Prague, 8 August 1997 (RFE/RL) - Seven Central and East European presidents, Russia's Prime Minister and scores of representatives of international organizations as well as regional political groups and cultural associations are to meet next month in Vilnius, the Lithuanian capital, to discuss how to expand cooperation.
The two-day meeting (September 5-6) is being prepared under the auspices of presidents Algirdas Brazauskas of Lithuania and Aleksander Kwasniewski of Poland. They will play host to presidents Alyaksandr Lukashenka of Belarus, Lennart Meri of Estonia, Martti Ahtisaari of Finland, Guntis Ulmanis of Latvia, Leonid Kuchma of Ukraine and Russia's Prime Minister Viktor Chernomyrdin.
Representatives of the European Union, the Council of Europe, the Organization for Security and Cooperation in Europe, as well as various non-governmental groups are also expected to attend.
The meeting is designed to strengthen ties between the neighboring Central and Eastern European countries. It is intended to promote friendly relations between them and the West. And it is certain to demonstrate again the strength and the sweep of economic and cultural movements in Central and Eastern countries toward Western-oriented European unity.
The gathering is to be a two-pronged affair. Its first part, largely ceremonial, is to feature a series of brief speeches by the top leaders outlining their policies and principal concerns. The second, divided into three separate sessions, is to deal with the role of governments, international organizations and citizen groups in shaping relations between the countries of the region. There will also be a series of bi-lateral talks between leaders. The focus of the meeting is on finding and expanding ways toward reconciliation after decades of strained and difficult coexistence.
Six countries represented at the meeting in Vilnius -- the three Baltic states, Belarus, Russia and Ukraine -- formed until recently part of the Soviet Union. Poland belonged to an international Soviet-centered and dominated communist community. Even Finland, while not governed by the communists, was influenced in its foreign policies by its powerful Soviet neighbor.
The Vilnius meeting is to discuss what could be done to eliminate the remaining vestiges of that past, while expanding new ties. It is not expected to decide new departures but will rather provide a forum for signaling the still existing concerns and problems.
But Alfa Hermanska, an official in Kwasniewski's Warsaw office, told RFE/RL today such exchanges of views are very important in themselves, serving to ease latent tension, eliminate potential misunderstandings and facilitate future contacts.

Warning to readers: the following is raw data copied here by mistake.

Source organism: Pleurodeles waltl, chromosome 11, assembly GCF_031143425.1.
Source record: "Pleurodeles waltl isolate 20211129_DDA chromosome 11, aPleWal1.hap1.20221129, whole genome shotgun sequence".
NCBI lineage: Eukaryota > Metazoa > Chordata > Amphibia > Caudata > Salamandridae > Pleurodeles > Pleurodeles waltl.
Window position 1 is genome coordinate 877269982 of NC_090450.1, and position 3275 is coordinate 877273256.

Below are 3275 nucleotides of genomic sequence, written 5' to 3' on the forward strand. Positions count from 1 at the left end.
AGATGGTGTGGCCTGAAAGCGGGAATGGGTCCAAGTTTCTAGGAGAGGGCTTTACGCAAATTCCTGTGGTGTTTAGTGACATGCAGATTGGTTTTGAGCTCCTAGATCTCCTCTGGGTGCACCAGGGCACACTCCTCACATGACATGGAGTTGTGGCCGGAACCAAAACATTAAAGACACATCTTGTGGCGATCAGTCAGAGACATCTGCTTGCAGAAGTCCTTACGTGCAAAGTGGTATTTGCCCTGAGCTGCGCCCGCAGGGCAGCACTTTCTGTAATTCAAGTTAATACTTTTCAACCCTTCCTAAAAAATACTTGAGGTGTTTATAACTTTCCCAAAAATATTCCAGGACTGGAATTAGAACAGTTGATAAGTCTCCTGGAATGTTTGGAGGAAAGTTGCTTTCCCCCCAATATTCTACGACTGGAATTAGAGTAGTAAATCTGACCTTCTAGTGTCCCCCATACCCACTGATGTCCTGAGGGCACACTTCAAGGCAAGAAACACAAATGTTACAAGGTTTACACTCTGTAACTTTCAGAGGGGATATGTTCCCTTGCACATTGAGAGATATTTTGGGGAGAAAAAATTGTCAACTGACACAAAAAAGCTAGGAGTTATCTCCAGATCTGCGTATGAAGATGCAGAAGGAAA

The Vilnius meeting follows a series of other gatherings involving Central European leaders. Most of those earlier encounters were organized by the Central European Initiative, a loose group of states wishing to facilitate mutual cultural and economic ties.
The last such meeting took place a year ago (June) in the Polish historical town of Lancut, bringing together presidents of the Czech Republic, Hungary, Poland, Slovakia, Slovenia and Ukraine as well as those of Austria, Germany and Italy. It dealt with the twin issues of European unity and integration.
The Vilnius meeting is more East-oriented. But its goals appear similar.
Last month, Poland was formally invited to open negotiations toward NATO membership. So were two other Central European states -- the Czech Republic and Hungary. Several other countries from the region are awaiting their turn.
Also last month, the European Commission recommended that Estonia and Poland, alongside four other Central European countries, be invited to start entry talks with the European Union. Lithuania and Latvia are actively seeking membership in the European institutions, while Russia and Ukraine are interested in expanding cooperative contacts with Europe as a whole.
As for Belarus, this geographically eastern European country is the only one bucking that trend under the increasingly authoritarian rule of its President Alyaksandr Lukashenka. But he appears to be more and more politically isolated in the region, and the Lithuanian summit may further strengthen that isolation.